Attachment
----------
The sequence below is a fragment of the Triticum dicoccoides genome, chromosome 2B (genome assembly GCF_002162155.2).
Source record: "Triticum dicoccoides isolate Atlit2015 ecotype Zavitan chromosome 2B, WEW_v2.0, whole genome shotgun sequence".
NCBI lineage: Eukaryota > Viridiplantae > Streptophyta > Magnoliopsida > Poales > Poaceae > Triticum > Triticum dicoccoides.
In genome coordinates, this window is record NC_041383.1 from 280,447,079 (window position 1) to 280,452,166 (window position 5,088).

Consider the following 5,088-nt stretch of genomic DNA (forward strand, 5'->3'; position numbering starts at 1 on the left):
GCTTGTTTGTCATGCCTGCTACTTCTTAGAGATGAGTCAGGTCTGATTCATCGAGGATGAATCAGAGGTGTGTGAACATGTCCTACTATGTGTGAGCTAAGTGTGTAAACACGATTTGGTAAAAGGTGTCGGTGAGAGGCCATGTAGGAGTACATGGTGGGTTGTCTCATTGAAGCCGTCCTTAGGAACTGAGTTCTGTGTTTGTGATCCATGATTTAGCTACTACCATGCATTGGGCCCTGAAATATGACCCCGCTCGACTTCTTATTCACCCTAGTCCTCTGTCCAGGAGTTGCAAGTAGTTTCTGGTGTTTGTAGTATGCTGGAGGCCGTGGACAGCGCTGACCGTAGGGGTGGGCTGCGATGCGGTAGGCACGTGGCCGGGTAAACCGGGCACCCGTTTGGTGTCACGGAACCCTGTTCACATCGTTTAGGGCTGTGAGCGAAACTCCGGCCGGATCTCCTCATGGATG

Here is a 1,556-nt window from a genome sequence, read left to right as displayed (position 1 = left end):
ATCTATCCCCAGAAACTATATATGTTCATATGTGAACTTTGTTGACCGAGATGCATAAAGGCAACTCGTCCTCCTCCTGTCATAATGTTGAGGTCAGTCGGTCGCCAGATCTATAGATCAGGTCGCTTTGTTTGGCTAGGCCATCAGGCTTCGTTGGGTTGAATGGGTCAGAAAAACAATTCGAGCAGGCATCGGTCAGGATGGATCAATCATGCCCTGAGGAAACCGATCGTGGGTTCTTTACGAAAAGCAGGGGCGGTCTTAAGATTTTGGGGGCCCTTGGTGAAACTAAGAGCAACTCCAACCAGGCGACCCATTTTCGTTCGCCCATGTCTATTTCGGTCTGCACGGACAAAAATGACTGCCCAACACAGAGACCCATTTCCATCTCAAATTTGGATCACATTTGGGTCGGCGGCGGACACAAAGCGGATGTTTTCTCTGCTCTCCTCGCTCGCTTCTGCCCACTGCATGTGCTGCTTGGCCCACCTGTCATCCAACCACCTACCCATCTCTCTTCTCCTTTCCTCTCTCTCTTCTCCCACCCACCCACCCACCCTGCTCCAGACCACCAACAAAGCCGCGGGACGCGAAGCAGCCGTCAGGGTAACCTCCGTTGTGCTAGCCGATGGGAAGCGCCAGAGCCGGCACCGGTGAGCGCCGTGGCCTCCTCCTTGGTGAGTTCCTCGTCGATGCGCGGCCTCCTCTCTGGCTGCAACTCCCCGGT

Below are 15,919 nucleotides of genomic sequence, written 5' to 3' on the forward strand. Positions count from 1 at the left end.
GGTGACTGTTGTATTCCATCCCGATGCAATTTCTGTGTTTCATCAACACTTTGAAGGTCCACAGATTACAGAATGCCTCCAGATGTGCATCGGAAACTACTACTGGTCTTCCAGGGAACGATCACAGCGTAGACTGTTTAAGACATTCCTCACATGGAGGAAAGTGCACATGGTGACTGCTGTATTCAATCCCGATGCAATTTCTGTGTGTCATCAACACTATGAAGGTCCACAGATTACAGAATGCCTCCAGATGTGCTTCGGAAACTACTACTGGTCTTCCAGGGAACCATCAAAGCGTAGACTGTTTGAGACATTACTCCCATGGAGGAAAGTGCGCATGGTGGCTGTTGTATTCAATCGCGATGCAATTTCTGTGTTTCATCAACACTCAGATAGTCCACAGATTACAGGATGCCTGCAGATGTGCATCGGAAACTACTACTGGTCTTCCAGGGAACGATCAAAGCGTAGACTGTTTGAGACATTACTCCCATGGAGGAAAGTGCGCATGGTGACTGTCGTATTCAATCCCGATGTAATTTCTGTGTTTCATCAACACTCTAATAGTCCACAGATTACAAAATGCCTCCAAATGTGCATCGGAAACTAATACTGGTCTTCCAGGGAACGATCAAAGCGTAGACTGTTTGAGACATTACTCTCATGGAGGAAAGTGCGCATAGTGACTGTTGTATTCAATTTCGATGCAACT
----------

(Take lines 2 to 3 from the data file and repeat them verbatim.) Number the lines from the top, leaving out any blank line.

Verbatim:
Source record: "Triticum dicoccoides isolate Atlit2015 ecotype Zavitan chromosome 2B, WEW_v2.0, whole genome shotgun sequence".
NCBI lineage: Eukaryota > Viridiplantae > Streptophyta > Magnoliopsida > Poales > Poaceae > Triticum > Triticum dicoccoides.